• [NO RESPONSE NEEDED] - self-explanatory 

For social media: 

  • Invite someone to “take over” your ‘gram 

  • Set up automated posts for each day you want to engage

  • Let people know that you’re offline, but will respond to their comments and DMs when you’re back 

For your business: 

  • You should have a list of weekly or monthly tasks that you like to complete

  • Look at the list and decide how many tasks you can do early during the vacation prep time

  • If you can’t prep (i.e., bookkeeping is time-sensitive... You can’t categorize your expenses or income until they happen) MAKE SURE THAT WHEN YOU RETURN, YOU HAVE A FEW DAYS DESIGNATED FOR JUST ADMINISTRATIVE CATCH-UP

Ok, that last sentence deserves its own subsection: Do you want to ruin your much-needed vacation? Then jump right back into work as soon as you get home. Want to relish in your vacation epiphanies and relaxed shoulders? Schedule a few days between your arrival back into the real world and telling people that you’re home. 

Another option: Hire temporary help

I had a client who desperately needed and booked a month-long vacation with her partner. This was a life or death type of thing: her marriage needed some tending to. 

Being online was not. an. option. We decided it was worth paying someone weekly to monitor my client’s inbox and send my client a single weekly overview email with any responses that needed more information. 

That assistant was able to respond in real-time and, if it truly was an emergency, would send a text to my client asking for her input. 

Nothing burned down that week, but there were some emergencies that their system handled beautifully.  

Amid all of this, hold onto the most persuasive business reasons why you should take a vacation:

The time away helps you see the big picture and identify ways you can manage your time on a daily and weekly basis, so you feel more at ease. This may also mean that you have to adjust your rate and create more value for yourself (and that's a perfectly wonderful thing.)

Xx

Sarah


Ask an Anchor: How do I send non-sales-y cold emails?

nick-hillier-aQcE3gDSSTY-unsplash.jpg

Hi Sarah, 

I finally took the plunge, and I am officially freelance full-time. The clients who were once my side hustle are now my full focus. It’s scary, but I’m enjoying the freedom and the clarity of not being so scattered.

I know that some of the ongoing client work will keep me afloat, but I am hoping to create some kind of pipeline or, better yet, a financial buffer so if my client relationships change, I’ll be prepared. 

Here is my question: I know I have to start marketing myself, specifically doing outreach. This is totally new for me, and I am really struggling. How do I start doing outreach without being too sales-y? Help!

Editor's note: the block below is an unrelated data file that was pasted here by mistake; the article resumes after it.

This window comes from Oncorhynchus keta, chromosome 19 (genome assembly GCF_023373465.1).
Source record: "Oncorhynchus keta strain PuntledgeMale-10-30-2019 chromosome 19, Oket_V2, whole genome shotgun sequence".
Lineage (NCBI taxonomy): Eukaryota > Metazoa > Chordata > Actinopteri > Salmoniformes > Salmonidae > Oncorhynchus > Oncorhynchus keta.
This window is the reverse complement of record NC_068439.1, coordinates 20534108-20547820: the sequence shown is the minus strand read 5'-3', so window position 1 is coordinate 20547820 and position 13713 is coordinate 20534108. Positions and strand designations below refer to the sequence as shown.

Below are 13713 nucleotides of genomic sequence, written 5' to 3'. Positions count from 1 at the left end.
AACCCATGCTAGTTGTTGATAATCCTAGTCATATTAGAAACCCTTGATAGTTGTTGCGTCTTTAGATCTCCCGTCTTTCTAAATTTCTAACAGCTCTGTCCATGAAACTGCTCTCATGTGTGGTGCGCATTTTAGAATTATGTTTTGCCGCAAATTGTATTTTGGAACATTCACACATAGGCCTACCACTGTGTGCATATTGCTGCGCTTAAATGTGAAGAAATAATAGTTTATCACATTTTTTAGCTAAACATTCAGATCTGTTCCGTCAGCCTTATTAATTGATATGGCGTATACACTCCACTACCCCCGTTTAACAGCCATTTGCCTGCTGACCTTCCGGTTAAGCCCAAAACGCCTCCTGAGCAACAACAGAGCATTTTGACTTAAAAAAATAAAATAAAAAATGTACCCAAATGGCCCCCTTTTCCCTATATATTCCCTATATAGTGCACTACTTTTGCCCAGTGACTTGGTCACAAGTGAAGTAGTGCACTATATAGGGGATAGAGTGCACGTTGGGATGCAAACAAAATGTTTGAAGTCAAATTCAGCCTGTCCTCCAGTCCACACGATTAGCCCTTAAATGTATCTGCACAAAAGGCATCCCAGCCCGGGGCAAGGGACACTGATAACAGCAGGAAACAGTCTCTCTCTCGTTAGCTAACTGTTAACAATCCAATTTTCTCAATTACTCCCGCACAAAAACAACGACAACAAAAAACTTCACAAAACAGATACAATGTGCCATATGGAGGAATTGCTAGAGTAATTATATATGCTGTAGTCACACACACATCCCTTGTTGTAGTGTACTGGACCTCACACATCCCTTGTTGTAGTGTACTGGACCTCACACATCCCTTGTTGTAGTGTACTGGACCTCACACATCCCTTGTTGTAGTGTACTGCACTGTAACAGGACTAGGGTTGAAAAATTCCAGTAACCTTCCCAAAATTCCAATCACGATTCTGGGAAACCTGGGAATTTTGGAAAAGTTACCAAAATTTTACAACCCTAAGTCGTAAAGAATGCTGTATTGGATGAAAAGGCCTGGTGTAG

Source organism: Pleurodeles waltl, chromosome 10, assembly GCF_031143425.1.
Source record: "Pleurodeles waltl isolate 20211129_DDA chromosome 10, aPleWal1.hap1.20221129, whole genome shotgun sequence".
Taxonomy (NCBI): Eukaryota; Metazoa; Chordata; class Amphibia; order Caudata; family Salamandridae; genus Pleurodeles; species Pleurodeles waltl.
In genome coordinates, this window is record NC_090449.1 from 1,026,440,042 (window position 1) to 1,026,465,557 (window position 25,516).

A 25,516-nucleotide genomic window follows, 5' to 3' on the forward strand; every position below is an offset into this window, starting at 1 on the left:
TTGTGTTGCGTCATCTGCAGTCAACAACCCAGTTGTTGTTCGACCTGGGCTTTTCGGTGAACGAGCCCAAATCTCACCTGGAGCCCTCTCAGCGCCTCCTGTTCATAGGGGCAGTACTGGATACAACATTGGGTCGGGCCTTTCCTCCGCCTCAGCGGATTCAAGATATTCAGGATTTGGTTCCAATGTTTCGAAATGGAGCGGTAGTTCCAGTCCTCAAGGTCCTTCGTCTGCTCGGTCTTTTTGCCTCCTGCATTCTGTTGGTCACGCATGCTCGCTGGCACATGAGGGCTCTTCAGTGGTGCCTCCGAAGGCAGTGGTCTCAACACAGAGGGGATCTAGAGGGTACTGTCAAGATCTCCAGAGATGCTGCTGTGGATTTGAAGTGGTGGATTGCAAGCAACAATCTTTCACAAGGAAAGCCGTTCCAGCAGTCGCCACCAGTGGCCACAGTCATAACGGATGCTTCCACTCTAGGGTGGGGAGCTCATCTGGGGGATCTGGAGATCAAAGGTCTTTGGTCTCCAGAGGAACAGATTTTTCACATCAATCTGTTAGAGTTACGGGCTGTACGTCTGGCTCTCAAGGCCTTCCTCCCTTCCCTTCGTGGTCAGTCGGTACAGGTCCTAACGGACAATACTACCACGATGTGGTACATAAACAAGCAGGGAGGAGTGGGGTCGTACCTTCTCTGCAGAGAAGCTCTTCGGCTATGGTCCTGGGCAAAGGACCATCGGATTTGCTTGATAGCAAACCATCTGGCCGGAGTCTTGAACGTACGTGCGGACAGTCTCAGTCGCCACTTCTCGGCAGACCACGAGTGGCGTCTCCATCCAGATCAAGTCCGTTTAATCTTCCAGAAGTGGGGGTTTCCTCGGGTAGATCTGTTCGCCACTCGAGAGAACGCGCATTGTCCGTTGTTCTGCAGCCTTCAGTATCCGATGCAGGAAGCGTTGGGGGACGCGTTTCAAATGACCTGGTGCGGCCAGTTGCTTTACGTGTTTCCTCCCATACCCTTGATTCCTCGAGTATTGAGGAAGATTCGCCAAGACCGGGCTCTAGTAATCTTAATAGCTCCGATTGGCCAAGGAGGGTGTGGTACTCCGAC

Thank you, 

Resistant but Persistent 


Resistant but Persistent, 

Woah! Huge congratulations to you! The world of freelance is lucky to have you. You have your head on straight and know what you need to make this work. 

Toggling between the work you do every day and the work that keeps your business running is one of the most challenging parts about being independent, whether it’s freelance, small business, entrepreneurship, or whatever you’d like to call yourself. 

In regards to being too sales-y: 

Let this fear go. You have to talk about yourself and what you do in order to get work. But the key is that the people who are hiring don’t care who you are per se - they are already short on time and are looking for help. They only care about what you can do for them (and that you’re not going to steal their money). When you get them on the line, it’s your job to understand who they are and what they need. 

Ask them questions about their business to clarify your understanding of what they might need, and tell them how you’re going to help. 

Bad sales tactics are when you promise too much or (the worst offense) pressure people into saying “yes.” Tell the truth about what you can do and clients will respond to that. 

Get these potential clients on the phone quickly, actively listen, tell them what you can (and can’t) do. Send a proposal as soon as you can (or if you’re swamped, tell them when they can expect it and send it on time.) If they are ready to move forward, send the contract and invoice quickly. Once they’re in and saying yes, get the paperwork done and the deposit in motion. Even those who are ready and willing have a tendency to back out, so lock them in and get started. 

Setting realistic expectations and delivering above and beyond will help you with your future sales cycle in a big way. Happy clients lead to happy referrals.